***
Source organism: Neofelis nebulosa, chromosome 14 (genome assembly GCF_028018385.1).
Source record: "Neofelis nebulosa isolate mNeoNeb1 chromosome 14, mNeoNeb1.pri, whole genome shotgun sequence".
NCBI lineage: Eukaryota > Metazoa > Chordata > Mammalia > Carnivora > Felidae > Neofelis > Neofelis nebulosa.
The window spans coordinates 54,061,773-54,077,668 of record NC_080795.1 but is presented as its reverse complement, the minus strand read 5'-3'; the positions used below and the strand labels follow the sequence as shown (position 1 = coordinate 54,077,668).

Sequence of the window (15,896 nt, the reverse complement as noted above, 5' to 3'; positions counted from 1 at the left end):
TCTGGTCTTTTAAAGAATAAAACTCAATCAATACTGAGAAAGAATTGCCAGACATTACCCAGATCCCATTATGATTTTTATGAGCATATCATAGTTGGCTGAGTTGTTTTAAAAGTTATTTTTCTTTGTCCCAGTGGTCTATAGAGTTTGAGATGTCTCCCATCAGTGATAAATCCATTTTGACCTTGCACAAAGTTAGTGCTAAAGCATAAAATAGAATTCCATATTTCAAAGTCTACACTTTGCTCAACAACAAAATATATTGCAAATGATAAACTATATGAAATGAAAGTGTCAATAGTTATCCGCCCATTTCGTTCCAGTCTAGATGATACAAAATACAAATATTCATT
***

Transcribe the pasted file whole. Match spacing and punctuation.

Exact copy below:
Source organism: Neofelis nebulosa, chromosome 14 (genome assembly GCF_028018385.1).
Source record: "Neofelis nebulosa isolate mNeoNeb1 chromosome 14, mNeoNeb1.pri, whole genome shotgun sequence".
NCBI lineage: Eukaryota > Metazoa > Chordata > Mammalia > Carnivora > Felidae > Neofelis > Neofelis nebulosa.
The window spans coordinates 54,061,773-54,077,668 of record NC_080795.1 but is presented as its reverse complement, the minus strand read 5'-3'; the positions used below and the strand labels follow the sequence as shown (position 1 = coordinate 54,077,668).

Sequence of the window (15,896 nt, the reverse complement as noted above, 5' to 3'; positions counted from 1 at the left end):
TCTGGTCTTTTAAAGAATAAAACTCAATCAATACTGAGAAAGAATTGCCAGACATTACCCAGATCCCATTATGATTTTTATGAGCATATCATAGTTGGCTGAGTTGTTTTAAAAGTTATTTTTCTTTGTCCCAGTGGTCTATAGAGTTTGAGATGTCTCCCATCAGTGATAAATCCATTTTGACCTTGCACAAAGTTAGTGCTAAAGCATAAAATAGAATTCCATATTTCAAAGTCTACACTTTGCTCAACAACAAAATATATTGCAAATGATAAACTATATGAAATGAAAGTGTCAATAGTTATCCGCCCATTTCGTTCCAGTCTAGATGATACAAAATACAAATATTCATT